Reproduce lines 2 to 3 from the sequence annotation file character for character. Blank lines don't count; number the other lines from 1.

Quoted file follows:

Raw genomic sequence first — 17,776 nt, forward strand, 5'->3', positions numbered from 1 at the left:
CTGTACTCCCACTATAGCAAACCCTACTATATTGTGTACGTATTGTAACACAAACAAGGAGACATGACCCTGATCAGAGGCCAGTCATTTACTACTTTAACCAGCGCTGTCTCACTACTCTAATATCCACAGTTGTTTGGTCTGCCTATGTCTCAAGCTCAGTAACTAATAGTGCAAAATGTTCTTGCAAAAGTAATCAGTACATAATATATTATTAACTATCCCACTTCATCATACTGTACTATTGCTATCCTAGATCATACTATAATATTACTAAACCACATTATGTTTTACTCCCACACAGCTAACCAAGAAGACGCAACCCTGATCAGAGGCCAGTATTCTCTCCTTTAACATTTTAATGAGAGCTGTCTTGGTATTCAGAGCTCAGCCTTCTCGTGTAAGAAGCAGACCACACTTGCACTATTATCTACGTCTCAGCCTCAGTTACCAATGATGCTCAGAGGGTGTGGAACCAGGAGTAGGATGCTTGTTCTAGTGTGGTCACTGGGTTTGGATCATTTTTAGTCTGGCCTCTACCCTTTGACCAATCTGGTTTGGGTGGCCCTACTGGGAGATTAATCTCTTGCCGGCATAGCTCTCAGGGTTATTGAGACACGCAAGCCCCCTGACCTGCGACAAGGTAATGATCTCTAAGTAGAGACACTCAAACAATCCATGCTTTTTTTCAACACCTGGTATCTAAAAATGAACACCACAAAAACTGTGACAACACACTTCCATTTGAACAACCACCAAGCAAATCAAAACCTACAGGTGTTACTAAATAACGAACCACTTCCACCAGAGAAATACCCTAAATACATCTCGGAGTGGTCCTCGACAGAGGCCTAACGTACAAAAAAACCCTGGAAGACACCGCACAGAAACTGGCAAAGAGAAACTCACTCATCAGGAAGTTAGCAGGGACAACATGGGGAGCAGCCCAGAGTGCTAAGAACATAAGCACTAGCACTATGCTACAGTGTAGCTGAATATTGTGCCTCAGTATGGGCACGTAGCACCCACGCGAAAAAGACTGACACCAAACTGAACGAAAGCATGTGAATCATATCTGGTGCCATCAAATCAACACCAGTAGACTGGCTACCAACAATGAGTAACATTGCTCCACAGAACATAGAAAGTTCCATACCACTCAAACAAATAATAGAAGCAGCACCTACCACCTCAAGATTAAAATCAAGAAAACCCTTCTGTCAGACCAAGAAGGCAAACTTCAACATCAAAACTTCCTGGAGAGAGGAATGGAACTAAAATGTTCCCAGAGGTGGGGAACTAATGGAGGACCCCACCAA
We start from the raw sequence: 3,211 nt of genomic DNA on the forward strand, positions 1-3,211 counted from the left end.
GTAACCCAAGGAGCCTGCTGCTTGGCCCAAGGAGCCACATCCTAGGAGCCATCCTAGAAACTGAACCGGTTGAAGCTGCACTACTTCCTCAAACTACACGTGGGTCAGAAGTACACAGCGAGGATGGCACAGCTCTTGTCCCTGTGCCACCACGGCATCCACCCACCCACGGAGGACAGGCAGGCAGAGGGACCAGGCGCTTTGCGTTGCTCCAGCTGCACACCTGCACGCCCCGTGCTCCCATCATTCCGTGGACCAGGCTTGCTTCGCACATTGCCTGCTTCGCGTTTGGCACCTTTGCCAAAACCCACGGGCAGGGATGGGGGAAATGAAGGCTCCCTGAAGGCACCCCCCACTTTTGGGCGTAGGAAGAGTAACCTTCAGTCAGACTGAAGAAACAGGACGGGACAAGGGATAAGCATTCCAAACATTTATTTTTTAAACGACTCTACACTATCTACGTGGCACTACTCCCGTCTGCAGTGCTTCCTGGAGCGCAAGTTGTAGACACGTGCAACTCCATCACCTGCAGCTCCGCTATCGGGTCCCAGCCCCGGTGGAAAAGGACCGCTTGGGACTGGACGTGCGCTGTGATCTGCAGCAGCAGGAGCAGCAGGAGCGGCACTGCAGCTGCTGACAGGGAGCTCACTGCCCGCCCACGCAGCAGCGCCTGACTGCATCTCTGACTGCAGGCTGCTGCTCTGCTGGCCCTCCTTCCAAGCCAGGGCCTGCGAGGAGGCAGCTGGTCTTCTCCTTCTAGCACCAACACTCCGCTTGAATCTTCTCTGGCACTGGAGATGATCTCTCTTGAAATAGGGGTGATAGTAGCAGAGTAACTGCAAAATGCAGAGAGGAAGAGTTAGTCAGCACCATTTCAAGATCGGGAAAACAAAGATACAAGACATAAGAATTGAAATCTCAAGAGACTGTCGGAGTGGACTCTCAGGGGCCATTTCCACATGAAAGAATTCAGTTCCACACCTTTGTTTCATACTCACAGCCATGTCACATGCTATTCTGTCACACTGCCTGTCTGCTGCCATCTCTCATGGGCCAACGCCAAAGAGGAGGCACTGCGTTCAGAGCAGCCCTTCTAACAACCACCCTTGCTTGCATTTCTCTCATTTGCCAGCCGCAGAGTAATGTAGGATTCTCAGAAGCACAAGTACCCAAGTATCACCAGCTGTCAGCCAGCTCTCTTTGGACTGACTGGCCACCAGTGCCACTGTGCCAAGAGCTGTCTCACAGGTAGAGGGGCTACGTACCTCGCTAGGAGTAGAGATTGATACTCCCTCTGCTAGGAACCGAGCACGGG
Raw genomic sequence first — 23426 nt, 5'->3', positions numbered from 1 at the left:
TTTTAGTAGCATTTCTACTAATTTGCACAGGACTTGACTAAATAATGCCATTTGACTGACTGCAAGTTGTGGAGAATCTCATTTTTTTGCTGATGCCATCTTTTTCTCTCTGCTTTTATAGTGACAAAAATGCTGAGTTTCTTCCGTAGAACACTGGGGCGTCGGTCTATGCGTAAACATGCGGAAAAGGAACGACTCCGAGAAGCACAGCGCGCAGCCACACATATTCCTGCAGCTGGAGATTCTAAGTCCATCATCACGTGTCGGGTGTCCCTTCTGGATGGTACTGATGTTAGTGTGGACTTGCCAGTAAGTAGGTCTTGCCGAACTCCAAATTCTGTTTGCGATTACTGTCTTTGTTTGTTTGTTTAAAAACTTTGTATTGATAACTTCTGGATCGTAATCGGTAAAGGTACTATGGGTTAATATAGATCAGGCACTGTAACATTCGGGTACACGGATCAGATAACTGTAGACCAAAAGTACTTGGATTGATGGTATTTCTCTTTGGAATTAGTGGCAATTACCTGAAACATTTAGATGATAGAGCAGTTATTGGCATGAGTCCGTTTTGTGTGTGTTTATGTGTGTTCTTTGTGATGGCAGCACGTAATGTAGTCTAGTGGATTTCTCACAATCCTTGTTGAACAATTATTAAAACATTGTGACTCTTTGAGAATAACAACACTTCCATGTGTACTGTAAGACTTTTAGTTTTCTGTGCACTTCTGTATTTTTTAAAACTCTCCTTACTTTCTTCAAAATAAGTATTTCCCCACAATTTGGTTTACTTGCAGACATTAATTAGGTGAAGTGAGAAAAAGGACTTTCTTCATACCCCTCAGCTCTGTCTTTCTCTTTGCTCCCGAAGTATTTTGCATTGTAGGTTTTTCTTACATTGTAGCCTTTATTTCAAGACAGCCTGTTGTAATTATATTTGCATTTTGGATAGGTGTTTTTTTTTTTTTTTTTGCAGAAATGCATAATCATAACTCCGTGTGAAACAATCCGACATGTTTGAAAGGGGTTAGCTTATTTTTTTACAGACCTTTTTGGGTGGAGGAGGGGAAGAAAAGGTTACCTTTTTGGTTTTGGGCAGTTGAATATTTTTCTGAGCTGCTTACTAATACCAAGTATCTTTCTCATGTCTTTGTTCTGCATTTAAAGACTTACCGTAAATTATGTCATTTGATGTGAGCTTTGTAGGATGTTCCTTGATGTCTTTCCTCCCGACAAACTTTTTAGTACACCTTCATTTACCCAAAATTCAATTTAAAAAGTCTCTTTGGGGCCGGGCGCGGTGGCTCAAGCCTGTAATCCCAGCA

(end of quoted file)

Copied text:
CTGTACTCCCACTATAGCAAACCCTACTATATTGTGTACGTATTGTAACACAAACAAGGAGACATGACCCTGATCAGAGGCCAGTCATTTACTACTTTAACCAGCGCTGTCTCACTACTCTAATATCCACAGTTGTTTGGTCTGCCTATGTCTCAAGCTCAGTAACTAATAGTGCAAAATGTTCTTGCAAAAGTAATCAGTACATAATATATTATTAACTATCCCACTTCATCATACTGTACTATTGCTATCCTAGATCATACTATAATATTACTAAACCACATTATGTTTTACTCCCACACAGCTAACCAAGAAGACGCAACCCTGATCAGAGGCCAGTATTCTCTCCTTTAACATTTTAATGAGAGCTGTCTTGGTATTCAGAGCTCAGCCTTCTCGTGTAAGAAGCAGACCACACTTGCACTATTATCTACGTCTCAGCCTCAGTTACCAATGATGCTCAGAGGGTGTGGAACCAGGAGTAGGATGCTTGTTCTAGTGTGGTCACTGGGTTTGGATCATTTTTAGTCTGGCCTCTACCCTTTGACCAATCTGGTTTGGGTGGCCCTACTGGGAGATTAATCTCTTGCCGGCATAGCTCTCAGGGTTATTGAGACACGCAAGCCCCCTGACCTGCGACAAGGTAATGATCTCTAAGTAGAGACACTCAAACAATCCATGCTTTTTTTCAACACCTGGTATCTAAAAATGAACACCACAAAAACTGTGACAACACACTTCCATTTGAACAACCACCAAGCAAATCAAAACCTACAGGTGTTACTAAATAACGAACCACTTCCACCAGAGAAATACCCTAAATACATCTCGGAGTGGTCCTCGACAGAGGCCTAACGTACAAAAAAACCCTGGAAGACACCGCACAGAAACTGGCAAAGAGAAACTCACTCATCAGGAAGTTAGCAGGGACAACATGGGGAGCAGCCCAGAGTGCTAAGAACATAAGCACTAGCACTATGCTACAGTGTAGCTGAATATTGTGCCTCAGTATGGGCACGTAGCACCCACGCGAAAAAGACTGACACCAAACTGAACGAAAGCATGTGAATCATATCTGGTGCCATCAAATCAACACCAGTAGACTGGCTACCAACAATGAGTAACATTGCTCCACAGAACATAGAAAGTTCCATACCACTCAAACAAATAATAGAAGCAGCACCTACCACCTCAAGATTAAAATCAAGAAAACCCTTCTGTCAGACCAAGAAGGCAAACTTCAACATCAAAACTTCCTGGAGAGAGGAATGGAACTAAAATGTTCCCAGAGGTGGGGAACTAATGGAGGACCCCACCAA
We start from the raw sequence: 3,211 nt of genomic DNA on the forward strand, positions 1-3,211 counted from the left end.